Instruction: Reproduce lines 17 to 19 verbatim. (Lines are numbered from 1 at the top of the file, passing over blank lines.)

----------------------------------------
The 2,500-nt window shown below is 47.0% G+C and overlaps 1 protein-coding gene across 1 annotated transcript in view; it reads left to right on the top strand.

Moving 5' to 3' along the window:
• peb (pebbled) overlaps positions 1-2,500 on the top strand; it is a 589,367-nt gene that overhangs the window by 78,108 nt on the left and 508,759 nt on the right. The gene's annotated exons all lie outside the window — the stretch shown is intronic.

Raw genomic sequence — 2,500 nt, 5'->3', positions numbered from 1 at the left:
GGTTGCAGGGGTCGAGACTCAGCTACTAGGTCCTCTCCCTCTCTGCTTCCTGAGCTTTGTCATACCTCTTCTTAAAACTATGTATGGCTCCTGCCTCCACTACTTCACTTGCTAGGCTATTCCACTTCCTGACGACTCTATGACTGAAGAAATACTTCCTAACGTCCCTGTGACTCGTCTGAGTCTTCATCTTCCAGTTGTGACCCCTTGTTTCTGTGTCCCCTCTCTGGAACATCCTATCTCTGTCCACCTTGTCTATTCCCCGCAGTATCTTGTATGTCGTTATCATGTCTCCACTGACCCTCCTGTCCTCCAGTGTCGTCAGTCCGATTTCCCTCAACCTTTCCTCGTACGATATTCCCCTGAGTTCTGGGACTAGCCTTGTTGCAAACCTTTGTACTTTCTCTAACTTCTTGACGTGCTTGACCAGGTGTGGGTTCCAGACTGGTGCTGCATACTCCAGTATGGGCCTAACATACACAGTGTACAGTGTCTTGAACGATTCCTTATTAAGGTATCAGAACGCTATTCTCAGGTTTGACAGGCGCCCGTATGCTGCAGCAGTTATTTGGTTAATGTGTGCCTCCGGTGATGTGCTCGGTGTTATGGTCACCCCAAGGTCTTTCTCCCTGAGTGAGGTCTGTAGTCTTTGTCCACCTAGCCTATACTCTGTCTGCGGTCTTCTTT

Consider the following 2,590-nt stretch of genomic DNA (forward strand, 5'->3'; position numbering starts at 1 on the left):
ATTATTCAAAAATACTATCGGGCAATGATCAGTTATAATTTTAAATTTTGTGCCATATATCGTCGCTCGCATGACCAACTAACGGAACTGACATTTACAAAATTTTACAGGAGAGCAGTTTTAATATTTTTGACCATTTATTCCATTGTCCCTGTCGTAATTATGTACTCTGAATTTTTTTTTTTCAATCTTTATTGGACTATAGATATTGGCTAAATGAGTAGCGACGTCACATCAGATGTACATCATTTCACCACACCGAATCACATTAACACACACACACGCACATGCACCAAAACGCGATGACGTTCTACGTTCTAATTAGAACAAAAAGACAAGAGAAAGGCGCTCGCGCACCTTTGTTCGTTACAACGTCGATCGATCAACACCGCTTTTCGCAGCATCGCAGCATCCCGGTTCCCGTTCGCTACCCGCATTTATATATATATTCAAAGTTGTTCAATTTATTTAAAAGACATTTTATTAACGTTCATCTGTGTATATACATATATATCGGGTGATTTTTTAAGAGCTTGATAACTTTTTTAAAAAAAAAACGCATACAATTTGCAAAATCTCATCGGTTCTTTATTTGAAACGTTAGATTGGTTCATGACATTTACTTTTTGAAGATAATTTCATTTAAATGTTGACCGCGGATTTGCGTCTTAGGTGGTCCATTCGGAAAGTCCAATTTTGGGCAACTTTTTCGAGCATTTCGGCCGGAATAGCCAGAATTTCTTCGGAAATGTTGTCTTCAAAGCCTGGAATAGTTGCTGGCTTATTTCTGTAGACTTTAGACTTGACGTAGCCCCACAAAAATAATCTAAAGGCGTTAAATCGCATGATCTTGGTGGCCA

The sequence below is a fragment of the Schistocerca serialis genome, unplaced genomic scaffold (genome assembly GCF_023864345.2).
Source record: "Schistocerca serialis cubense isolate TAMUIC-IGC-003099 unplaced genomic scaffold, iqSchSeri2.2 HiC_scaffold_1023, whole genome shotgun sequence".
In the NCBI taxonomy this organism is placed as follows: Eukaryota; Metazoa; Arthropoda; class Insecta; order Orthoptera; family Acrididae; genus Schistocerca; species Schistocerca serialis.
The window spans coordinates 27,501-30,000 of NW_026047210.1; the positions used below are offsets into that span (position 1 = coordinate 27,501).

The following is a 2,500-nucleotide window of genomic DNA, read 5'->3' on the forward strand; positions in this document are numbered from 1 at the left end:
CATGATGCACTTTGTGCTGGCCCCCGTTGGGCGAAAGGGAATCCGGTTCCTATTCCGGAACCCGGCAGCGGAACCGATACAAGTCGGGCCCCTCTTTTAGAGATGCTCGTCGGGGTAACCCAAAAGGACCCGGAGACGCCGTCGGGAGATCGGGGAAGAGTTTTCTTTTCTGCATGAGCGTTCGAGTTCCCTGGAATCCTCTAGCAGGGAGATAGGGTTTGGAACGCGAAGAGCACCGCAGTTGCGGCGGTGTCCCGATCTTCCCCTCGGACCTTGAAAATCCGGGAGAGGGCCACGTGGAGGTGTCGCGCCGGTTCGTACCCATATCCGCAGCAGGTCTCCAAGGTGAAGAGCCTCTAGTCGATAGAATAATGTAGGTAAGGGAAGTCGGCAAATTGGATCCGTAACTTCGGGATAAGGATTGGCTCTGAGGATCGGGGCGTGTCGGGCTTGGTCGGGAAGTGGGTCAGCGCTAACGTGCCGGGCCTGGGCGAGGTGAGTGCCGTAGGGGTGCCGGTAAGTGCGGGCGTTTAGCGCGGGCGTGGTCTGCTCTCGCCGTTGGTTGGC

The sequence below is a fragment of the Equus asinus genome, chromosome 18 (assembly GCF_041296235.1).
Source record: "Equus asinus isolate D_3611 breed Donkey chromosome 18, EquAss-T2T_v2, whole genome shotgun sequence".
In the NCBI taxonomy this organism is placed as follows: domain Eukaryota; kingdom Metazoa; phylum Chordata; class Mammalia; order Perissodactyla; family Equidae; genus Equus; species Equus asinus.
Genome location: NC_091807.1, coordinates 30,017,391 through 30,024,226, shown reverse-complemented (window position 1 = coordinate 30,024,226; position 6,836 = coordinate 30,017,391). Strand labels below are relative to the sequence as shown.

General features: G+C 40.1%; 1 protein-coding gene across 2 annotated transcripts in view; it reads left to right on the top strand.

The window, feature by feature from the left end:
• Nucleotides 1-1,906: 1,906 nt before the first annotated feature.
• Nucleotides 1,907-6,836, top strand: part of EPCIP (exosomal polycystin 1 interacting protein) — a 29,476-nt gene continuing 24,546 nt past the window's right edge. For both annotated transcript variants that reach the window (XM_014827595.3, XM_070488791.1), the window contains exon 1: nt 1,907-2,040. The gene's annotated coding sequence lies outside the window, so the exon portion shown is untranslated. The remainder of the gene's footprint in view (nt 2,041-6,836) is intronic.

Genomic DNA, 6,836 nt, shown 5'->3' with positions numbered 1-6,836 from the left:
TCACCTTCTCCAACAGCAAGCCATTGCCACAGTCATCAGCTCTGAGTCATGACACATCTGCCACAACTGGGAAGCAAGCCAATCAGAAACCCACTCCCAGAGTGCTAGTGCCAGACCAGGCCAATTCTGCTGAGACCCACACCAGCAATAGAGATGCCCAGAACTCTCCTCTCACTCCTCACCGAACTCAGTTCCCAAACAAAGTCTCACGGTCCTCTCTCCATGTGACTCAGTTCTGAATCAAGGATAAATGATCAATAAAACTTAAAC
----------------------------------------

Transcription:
Genome location: NC_091807.1, coordinates 30,017,391 through 30,024,226, shown reverse-complemented (window position 1 = coordinate 30,024,226; position 6,836 = coordinate 30,017,391). Strand labels below are relative to the sequence as shown.

General features: G+C 40.1%; 1 protein-coding gene across 2 annotated transcripts in view; it reads left to right on the top strand.

The window, feature by feature from the left end: